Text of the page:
Review of Princess Mononoke (1997)
A boar god poisoned by hate threatens a village and infects a young man. Ostracized and dying, the man journeys to find a cure. He stumbles upon human plans to take the head of the god of life and death.
Complex, imaginative, beautiful and serious, Mononoke lacks the sentimentality that tinges so much of Miyazaki’s other work. It is a masterpiece of fantasy.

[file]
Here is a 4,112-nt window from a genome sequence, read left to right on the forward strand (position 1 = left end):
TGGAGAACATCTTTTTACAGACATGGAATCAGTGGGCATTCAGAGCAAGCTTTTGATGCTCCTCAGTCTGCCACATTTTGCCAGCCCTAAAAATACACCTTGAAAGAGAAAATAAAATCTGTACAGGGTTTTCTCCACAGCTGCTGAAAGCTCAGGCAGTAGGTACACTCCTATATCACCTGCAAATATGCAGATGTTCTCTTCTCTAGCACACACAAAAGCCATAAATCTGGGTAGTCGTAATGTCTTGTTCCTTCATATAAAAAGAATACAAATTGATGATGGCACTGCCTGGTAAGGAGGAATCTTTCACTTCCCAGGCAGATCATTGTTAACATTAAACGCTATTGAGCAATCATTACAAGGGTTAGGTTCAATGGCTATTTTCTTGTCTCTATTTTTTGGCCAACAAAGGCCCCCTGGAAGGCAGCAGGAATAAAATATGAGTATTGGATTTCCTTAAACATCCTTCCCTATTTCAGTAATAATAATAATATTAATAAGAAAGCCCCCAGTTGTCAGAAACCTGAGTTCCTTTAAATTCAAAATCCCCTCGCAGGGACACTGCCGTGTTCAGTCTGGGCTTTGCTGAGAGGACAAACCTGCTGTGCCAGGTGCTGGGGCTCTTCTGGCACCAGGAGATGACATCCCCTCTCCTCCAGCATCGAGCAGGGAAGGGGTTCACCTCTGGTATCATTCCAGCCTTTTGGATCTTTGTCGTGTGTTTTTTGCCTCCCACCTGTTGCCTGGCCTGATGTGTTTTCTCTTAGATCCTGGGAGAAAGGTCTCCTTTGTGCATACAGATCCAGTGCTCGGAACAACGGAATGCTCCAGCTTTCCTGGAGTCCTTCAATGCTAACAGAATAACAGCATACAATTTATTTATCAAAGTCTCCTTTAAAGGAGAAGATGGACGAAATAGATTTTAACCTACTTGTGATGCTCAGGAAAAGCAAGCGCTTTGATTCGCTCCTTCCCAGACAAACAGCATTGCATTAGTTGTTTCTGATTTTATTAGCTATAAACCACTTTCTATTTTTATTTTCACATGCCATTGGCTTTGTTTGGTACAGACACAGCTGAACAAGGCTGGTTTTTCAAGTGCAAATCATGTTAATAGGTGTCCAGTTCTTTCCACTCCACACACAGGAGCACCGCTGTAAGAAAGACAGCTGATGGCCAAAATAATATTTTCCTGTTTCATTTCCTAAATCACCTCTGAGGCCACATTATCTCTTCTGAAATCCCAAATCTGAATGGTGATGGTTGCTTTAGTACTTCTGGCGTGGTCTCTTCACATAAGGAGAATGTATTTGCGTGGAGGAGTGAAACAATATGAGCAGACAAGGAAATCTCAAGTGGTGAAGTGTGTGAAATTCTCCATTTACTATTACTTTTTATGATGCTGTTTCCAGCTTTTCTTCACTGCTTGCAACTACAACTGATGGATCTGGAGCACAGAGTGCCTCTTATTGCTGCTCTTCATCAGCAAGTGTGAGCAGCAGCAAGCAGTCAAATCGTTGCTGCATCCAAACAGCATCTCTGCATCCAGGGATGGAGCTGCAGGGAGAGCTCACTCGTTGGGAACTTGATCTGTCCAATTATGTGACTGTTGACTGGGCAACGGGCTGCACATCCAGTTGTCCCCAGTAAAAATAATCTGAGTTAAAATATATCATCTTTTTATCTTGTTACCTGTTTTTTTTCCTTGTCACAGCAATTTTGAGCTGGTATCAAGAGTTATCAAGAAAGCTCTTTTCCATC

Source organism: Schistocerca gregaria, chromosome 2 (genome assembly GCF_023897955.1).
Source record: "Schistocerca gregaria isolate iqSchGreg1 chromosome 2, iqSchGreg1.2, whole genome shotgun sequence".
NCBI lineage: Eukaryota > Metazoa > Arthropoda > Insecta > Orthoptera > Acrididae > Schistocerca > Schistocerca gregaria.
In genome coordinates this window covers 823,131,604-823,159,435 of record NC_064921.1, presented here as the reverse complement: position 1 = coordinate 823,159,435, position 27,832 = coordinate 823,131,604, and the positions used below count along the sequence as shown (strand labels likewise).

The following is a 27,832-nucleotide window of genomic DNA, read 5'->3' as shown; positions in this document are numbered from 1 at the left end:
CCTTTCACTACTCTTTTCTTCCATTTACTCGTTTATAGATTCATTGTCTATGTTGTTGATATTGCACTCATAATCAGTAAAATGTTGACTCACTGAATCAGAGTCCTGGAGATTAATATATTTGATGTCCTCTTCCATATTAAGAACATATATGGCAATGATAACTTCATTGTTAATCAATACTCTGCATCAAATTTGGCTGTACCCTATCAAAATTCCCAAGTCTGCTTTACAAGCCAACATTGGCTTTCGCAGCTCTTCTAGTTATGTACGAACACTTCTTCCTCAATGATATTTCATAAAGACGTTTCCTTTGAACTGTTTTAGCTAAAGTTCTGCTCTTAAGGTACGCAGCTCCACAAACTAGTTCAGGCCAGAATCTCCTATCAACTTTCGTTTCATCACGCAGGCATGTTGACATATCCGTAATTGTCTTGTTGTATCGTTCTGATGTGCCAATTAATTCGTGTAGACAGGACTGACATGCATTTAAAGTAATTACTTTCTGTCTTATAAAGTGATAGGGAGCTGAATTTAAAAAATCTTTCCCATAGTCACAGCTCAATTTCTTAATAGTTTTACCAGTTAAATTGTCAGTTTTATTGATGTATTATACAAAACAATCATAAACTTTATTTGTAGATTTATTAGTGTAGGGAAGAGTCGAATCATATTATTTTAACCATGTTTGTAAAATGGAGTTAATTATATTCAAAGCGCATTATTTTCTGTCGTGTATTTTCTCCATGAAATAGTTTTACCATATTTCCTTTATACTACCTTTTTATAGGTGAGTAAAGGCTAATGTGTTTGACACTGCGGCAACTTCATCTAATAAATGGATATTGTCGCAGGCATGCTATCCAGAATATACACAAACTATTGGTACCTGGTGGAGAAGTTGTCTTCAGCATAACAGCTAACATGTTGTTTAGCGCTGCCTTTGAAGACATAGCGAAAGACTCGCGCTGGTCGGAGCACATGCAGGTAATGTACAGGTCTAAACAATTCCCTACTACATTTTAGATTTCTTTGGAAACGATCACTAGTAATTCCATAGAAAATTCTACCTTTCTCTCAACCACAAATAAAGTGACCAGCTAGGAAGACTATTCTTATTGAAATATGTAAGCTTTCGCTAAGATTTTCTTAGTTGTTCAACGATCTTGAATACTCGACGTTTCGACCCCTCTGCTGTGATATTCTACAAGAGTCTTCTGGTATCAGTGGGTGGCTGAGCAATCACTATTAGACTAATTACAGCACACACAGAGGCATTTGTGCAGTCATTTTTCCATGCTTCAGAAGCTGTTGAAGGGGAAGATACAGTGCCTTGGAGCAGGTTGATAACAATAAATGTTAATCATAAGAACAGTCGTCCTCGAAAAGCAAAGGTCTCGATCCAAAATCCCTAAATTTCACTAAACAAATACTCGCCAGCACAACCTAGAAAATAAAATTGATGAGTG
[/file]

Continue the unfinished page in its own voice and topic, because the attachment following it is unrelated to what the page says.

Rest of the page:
The story is nominally set in Muromachi-period Japan (14th-16th century) but the influences range far afield. The stag god looks like Miyazaki’s tribute to the senior prince in Bambi (1942). The name of Ashitaka’s own red elk, Yakkul, is from The Journey of Shuna (1983), as is much of the structure. The boars remind me of the tusked ogre Humbaba in The Epic of Gilgamesh (ca. 2100–1100 BCE), another doomed and fearsome guardian of threatened nature. Some of Nausicaä of the Valley of the Wind (1982) is reflected here, and there is also a form of reference back to The Adventures of Hols, Prince of the Sun (1968), where the seed of Ghibli was sown: Ashitaka’s people is the Emishi, a small pocket of an old ethnic group marginalized long ago by the immigrating Yamato Japanese who have been dominant for many centuries. Takahata wanted the Hols project to be about the plight of the Emishi, but the studio refused. After 29 years, Miyazaki had the clout.